ICYMI: Ezzard comes home, CO middle of the road on taxes, first end-of-life patient dies
Author: Mike McKibbin - March 21, 2017 - Updated: March 20, 2017
● Here’s a whatever-happened-to update: If you remember Martha Ezzard from her time as a Colorado legislator, you should probably check out the story in the Denver Business Journal. A couple of decades ago, Ezzard and her husband, Dr. John Ezzard, moved to Georgia to run an Ezzard family farm. They turned it into a pretty successful winery and are now selling it and moving back to Colorado. Welcome back, Martha and John!
● Hospitals across Colorado have been asked to decide if they want to take part in or opt out of a new state law that gives terminally ill people the right to pursue life-ending options, which earned overwhelming support from Colorado voters last November. The Glenwood Springs Post Independent reports three area hospitals, Valley View in Glenwood Springs, Grand River Health Center in Rifle and Aspen Valley Hospital, have decided to opt out. Those stances may change, though, once state regulators finish final rulemaking on the Colorado End-of-Life Options Act.
● Another voter-approved amendment, this one to increase Colorado’s minimum wage, seems to be having some predicted fall out, too. KDVR Fox31 reported some local restaurants say they are struggling to stay in business after Amendment 70 boosted the minimum wage from just more than $8 to $12 per hour. Corona’s Mexican Grill in Broomfield added a 10 percent service fee to all bills to keep employees working and menu prices down. Some customers the station’s news crew talked to seemed to take the higher costs in stride.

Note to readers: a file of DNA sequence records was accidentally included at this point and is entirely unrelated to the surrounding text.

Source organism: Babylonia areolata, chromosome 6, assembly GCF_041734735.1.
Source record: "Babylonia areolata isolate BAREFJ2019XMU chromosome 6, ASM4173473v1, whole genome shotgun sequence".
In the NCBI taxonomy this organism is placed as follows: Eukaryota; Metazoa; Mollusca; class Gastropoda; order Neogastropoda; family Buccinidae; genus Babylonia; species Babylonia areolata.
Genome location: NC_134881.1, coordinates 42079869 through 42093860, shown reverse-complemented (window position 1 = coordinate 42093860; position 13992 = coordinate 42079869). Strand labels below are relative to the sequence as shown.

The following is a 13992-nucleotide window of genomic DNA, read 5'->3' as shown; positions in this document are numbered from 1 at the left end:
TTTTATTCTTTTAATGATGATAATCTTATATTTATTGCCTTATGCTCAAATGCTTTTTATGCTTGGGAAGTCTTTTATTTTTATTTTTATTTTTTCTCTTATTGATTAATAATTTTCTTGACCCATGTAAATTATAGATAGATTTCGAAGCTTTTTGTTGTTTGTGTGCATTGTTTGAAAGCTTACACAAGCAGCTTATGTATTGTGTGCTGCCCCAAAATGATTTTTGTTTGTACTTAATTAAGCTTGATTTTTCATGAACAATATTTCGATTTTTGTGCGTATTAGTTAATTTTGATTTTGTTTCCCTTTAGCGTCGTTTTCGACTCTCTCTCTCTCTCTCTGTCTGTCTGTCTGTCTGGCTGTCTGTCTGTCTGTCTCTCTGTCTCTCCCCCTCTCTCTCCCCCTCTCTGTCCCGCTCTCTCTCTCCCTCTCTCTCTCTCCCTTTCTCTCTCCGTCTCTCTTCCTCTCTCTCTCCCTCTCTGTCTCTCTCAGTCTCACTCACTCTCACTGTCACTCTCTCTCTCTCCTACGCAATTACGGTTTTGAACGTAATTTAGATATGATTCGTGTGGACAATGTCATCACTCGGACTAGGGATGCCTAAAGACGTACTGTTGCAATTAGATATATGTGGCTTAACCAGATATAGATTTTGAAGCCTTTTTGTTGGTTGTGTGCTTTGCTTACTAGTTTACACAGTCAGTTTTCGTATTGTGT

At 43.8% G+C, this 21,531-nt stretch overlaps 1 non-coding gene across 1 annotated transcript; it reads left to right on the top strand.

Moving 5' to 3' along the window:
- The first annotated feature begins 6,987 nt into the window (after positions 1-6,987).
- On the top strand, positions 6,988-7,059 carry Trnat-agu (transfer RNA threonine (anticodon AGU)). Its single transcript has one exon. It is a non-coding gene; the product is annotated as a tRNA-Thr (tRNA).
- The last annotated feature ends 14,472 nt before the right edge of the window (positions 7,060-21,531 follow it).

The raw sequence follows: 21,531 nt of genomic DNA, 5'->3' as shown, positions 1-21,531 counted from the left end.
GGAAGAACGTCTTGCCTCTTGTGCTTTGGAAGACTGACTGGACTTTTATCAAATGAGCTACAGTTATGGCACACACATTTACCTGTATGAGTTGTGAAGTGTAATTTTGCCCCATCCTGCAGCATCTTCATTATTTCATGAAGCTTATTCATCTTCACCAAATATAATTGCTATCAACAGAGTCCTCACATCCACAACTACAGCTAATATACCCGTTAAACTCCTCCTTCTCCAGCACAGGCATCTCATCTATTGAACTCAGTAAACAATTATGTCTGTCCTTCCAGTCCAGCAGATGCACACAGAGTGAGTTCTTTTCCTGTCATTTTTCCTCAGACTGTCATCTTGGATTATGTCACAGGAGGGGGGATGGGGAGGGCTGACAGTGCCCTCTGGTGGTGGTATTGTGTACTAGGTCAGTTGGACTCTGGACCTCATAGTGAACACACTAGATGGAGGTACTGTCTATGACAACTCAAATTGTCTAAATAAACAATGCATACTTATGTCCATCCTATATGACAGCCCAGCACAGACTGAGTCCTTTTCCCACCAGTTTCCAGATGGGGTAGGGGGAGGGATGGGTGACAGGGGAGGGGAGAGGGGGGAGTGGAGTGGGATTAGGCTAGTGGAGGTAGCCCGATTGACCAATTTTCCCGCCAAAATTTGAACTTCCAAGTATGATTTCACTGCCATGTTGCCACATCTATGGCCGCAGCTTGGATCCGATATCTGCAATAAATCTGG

● Mass transit backers in Denver likely cringed when they read a story on Denverite.com, citing a study by Denver Moves, that found it can take up to three times as long to get to a Denver destination by bus than by driving. It was a little better by light rail, but it still takes longer. Seems RTD and Denver transportation folks have a big challenge ahead of them if they want to make a dent in bumper-to-bumper traffic on the roads and highways in the metro area.
● It seems every website and opinion poll that asks for the “best of” this or that comes back with a Colorado- or Denver-related answer these days. That’s either because people keep pouring into the state and its capital city, or maybe these polls are behind that surge. At any rate, the Denver Business Journal reported one key indicator — state and local tax revenue per capita — was not a top scoring figure: We’re right in the middle, 25th out of the 50 states, according to the Tax Foundation’s annual “Facts & Figures 2017” report.
● But on the other end of the taxing spectrum are public schools. Colorado Public Radio reported that when it comes to school taxes, Colorado homeowners shoulder an unequal burden. And guess what plays a big role in the current school funding situation? I’ll give you a hint, if you need it: That 1992 amendment that limited government revenue growth. Oh, of course, right?
● Gaining access to public records that local governments want to keep hidden can be costly. Under Colorado law, the only option is to go to court. The Associated Press reported that would change under a bill given approval by a state House committee and sent to the floor for debate. It would call for mediation to be pursued in cases were a citizen and a local government can’t agree about what should be released for public scrutiny.
● And, circling back to the Colorado End-of-Life Options Act, Kathy Myers became the first terminally ill resident to use the law to end her life, as 9News reported in an emotional story featuring her husband, Herb, recalling what happened to his wife and why.